On behalf of The Law Offices of Mary Ann Beaty, PC posted in Divorce on Wednesday, February 24, 2016.

When Texas residents decide to divorce, many emotions can arise. Every situation is different, and depending on the circumstances, divorce can be a major decision and one that can be extremely difficult to decide upon. Before couples arrive at the decision, there are many questions that often must be asked and many issues that must be clarified.

Often, soon-to-be divorced couples desire to know what can and cannot be accomplished with divorce. Having realistic expectations can help spouses decide on the best course of action. The major components that can be settled in divorce are property division, support obligation, and child custody and visitation. Property division involves the division of assets and debts and will ultimately decide who will get to own what following the divorce. These assets can include anything from the family home to the family pet.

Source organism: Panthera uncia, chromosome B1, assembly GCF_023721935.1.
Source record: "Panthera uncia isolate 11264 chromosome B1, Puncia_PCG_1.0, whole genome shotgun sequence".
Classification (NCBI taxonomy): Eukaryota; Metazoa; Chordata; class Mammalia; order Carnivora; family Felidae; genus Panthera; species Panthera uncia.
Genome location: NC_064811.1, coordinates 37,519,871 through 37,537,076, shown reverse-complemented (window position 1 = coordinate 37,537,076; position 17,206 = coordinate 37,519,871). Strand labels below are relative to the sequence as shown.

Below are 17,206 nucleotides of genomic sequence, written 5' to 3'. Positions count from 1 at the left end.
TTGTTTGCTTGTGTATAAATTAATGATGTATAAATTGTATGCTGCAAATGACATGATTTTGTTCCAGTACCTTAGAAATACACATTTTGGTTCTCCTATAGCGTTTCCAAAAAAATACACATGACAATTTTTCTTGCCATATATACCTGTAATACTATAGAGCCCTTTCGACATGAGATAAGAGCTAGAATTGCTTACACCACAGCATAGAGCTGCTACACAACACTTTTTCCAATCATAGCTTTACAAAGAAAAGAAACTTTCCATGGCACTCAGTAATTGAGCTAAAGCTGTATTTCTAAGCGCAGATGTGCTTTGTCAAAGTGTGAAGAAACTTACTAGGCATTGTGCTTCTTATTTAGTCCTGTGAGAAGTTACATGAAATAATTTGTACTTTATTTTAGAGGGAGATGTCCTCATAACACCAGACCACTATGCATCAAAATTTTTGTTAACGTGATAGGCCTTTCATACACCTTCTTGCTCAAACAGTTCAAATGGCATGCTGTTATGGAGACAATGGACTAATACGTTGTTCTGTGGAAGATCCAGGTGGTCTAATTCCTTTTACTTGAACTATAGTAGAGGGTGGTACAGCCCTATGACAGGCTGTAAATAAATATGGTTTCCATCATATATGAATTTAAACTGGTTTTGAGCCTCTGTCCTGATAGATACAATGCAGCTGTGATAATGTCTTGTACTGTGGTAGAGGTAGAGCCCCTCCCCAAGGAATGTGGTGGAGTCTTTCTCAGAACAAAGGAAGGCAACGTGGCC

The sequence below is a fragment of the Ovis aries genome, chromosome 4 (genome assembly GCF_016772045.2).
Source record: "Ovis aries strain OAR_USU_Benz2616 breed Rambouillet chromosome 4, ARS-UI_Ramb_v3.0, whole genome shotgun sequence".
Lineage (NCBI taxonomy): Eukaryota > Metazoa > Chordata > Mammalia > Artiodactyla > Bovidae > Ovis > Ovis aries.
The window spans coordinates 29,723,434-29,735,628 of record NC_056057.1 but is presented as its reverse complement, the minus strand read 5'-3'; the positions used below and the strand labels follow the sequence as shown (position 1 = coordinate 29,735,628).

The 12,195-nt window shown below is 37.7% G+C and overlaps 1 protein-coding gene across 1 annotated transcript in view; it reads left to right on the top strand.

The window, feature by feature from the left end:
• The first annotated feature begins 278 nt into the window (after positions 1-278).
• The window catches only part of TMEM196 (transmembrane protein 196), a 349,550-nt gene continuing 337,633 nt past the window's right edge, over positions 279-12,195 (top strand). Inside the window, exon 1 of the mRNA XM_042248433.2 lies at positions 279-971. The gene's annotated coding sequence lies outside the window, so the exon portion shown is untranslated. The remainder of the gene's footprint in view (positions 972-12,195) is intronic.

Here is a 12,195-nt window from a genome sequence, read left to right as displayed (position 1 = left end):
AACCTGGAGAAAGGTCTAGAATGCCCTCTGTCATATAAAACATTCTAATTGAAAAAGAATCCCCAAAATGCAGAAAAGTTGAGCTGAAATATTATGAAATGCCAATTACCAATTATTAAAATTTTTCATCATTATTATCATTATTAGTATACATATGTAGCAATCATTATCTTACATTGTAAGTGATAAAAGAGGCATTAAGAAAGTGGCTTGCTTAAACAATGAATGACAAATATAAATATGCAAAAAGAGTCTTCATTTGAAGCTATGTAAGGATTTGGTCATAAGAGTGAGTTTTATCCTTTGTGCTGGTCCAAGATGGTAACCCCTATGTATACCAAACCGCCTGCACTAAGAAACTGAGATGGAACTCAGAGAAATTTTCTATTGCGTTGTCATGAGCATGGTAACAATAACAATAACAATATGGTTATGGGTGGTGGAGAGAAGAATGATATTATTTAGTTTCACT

Support obligations, such as child support and alimony, can also be settled. The court will determine whether or not it is appropriate for one spouse to receive monthly payments from the other spouse in the form of child support or alimony (or both). What’s more, the court may decide on which parent will have primary custody of the child, as well as the visitation schedule of the non-custodial parent. The parents may also decide to share joint custody.

However, there are a number of things that divorce cannot accomplish. Divorce cannot guarantee a mathematically precise division of assets and custody time. It also cannot ensure civil relations between the partners, nor can it replace therapy or otherwise resolve any emotional issues the couple may have.

With realistic expectations of what can and cannot be accomplished in divorce, spouses can often approach the process with a clearer head. Attorneys are available to help ensure that those things that can be accomplished in divorce are handled in the best manner possible.

Source: FindLaw, “What is divorce good for?,” accessed on Feb. 23, 2016